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Martha Armstrong- Stepping into Good Weather

The first thing we get from Martha Armstrong's paintings is the endorphin-rush of stepping into good weather. The sun pours down through backlit branches; taut shadows stripe hillsides; sky, roof, and grass batter each other with a reciprocal brilliance. Adjusting your eyes to all this glare and warmth, you can almost hear a screen door bang behind you. It's a welcoming, and in some ways a familiar world that Armstrong ushers us into- precarious territory for a contemporary painter. But Armstrong's world isn't "summery" in any tranquil sense. Rather, it's deliciously vertiginous, a world of plunging fish-eye perspectives, gusting winds, and zigzagging impulsive shapes. The shack and balustrade that appear in the foreground of so many of Armstrong's Vermont landscapes often seem physically necessary, something to hold onto while you get your balance, and before you vault over them into the wilderness in the middle distance. It's not really a wilderness of course; nor is it a cultivated landscape, precooked for painting. It is something more demanding, and (for an American) evocative: a patch of ordinary rural woods, the kind that grows back from clearcutting or gets left over when we carve out our roads and summer homes. It is a representative of the actual nature around us, battered but surprisingly resilient, still capable of sponsoring a disorderly delight. Armstrong's French pictures answer a different set of challenges. Painting on the southern coast, near Marseilles, Armstrong confronts a landscape that is nearly synonymous with pictorial tradition. For any painter, but especially for a painter like Armstrong whose Modernist bloodlines are so strong (reaching back from the Fauves all the way to Corot), this territory is a kind of Holy Land.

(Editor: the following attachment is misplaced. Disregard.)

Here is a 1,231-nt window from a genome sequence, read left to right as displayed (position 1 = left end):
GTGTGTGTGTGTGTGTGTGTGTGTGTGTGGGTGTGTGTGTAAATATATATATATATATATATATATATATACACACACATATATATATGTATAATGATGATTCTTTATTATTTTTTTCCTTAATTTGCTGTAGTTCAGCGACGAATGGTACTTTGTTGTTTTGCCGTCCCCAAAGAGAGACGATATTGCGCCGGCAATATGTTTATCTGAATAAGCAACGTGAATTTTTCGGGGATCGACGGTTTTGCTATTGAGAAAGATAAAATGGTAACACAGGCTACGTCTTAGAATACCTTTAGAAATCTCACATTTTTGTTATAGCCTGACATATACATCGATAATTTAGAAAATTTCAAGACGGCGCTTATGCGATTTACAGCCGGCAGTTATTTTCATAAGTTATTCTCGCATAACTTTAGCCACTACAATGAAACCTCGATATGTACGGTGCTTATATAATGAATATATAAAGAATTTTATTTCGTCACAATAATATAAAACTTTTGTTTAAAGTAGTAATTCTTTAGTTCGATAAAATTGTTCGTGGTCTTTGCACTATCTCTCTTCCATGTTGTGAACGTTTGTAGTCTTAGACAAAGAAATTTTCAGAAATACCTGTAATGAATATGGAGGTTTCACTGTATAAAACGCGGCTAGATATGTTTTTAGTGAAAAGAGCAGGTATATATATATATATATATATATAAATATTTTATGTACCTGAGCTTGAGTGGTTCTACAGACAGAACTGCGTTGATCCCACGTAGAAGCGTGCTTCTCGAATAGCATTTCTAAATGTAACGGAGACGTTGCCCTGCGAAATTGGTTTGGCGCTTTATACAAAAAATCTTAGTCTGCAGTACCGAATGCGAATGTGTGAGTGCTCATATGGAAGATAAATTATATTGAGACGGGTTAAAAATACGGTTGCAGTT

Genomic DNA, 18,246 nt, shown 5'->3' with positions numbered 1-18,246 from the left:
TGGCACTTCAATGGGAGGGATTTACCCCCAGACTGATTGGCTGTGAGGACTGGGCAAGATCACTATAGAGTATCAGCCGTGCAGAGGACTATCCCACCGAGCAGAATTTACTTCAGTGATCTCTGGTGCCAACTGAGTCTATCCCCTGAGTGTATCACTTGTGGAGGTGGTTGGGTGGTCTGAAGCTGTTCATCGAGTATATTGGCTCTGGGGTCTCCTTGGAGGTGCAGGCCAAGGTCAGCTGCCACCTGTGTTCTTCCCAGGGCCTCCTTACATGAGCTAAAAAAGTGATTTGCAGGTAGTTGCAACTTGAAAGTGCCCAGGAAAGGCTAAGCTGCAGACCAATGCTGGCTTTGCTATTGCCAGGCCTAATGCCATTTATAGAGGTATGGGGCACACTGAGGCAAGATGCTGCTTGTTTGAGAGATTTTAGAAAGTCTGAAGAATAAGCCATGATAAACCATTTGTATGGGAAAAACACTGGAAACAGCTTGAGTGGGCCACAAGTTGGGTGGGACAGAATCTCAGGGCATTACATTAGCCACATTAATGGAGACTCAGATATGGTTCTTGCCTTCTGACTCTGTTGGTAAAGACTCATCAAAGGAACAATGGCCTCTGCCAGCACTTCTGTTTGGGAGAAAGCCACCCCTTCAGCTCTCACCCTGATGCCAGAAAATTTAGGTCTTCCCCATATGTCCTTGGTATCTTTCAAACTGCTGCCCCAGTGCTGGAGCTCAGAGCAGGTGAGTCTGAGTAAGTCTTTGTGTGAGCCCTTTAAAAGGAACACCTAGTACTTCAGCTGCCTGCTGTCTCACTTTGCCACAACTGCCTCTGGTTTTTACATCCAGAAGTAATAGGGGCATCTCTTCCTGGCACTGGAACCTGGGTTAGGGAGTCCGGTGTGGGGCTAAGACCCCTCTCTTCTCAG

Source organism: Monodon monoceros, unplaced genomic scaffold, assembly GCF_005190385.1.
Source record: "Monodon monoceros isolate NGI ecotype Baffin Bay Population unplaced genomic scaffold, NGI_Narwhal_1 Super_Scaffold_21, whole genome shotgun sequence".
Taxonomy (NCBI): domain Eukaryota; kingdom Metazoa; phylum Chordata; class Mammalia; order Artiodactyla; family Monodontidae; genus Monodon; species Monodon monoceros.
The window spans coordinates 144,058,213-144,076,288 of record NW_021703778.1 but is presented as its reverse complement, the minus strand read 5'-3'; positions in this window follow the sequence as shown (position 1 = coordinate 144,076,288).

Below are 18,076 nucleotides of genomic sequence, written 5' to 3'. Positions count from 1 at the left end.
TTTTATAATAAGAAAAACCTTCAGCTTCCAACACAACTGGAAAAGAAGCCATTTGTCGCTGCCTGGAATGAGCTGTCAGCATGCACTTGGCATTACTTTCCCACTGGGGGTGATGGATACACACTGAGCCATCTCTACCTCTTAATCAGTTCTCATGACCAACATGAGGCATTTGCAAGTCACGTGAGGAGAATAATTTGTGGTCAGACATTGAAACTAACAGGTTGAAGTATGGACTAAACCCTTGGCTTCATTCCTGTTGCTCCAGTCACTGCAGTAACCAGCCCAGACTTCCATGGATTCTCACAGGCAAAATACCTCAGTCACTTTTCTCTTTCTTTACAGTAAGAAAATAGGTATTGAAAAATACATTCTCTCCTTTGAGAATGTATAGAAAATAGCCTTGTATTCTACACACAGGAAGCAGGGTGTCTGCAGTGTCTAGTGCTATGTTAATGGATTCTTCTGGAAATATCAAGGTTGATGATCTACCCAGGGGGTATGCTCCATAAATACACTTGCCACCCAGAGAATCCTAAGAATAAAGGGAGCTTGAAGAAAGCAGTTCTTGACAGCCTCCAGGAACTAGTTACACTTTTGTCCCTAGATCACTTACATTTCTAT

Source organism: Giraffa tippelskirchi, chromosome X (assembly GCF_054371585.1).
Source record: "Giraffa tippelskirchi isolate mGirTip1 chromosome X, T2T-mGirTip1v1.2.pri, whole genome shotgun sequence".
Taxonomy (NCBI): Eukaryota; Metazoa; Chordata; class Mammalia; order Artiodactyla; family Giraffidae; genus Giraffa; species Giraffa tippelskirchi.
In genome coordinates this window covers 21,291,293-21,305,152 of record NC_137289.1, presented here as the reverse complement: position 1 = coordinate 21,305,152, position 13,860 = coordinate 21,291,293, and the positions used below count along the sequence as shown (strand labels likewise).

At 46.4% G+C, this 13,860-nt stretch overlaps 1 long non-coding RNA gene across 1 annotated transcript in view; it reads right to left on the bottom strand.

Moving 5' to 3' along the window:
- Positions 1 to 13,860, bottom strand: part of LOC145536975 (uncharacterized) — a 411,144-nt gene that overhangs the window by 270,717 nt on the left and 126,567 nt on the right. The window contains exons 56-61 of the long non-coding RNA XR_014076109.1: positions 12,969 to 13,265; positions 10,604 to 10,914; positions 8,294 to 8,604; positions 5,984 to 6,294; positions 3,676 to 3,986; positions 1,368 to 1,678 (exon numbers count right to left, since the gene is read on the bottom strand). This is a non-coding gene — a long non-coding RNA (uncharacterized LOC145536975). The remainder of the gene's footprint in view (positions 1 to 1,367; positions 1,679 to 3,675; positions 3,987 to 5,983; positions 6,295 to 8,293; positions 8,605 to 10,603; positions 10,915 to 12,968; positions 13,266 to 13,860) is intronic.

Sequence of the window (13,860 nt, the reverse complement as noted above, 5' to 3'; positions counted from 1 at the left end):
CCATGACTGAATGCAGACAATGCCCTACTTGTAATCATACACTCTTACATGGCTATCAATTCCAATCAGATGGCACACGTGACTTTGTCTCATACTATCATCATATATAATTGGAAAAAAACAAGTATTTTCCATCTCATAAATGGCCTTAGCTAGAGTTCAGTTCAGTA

Painting en plein air here means painting literally "in full air"— in air full of ghosts. The challenge is to be buoyed, rather than daunted, by having so much history at one's elbow. And in her paintings of kinked pines, wriggling against a distant headland, or terraces stepping down to the simple blue plane of a bay, Armstrong's buoyancy is hard to doubt. In both groups of paintings, Armstrong takes a subject that ought to be fatigued- the Yankee woods, the Mediterranean coast- and gives it an unexpected freshness. How does she do it? Part of the answer is spatial clarity: whether it's a branch, a shrub, or a meadow, Armstrong makes each form feel carpentered, solid, touchable. She plants her treetrunks like telephone poles, and folds the most hard-to-pin-down motifs- waving branches and clouds- into odd, exact origami shapes. The same discpline is present in her color, which is both specific and exaggerated, attentive and inventive. And yet all this decision-making happens at high speed, executed by a skidding, racing, exuberant brush. The result is that the jagged bright spaces of these paintings are both forceful and invigoratingly open. Craft disappears into excitement, and we are left with a complicated pleasure that feels as simple as walking outside.

-Alexi Worth
November 1997
Alexi Worth is a New York based art critic and a regular contributer to ARTnews.



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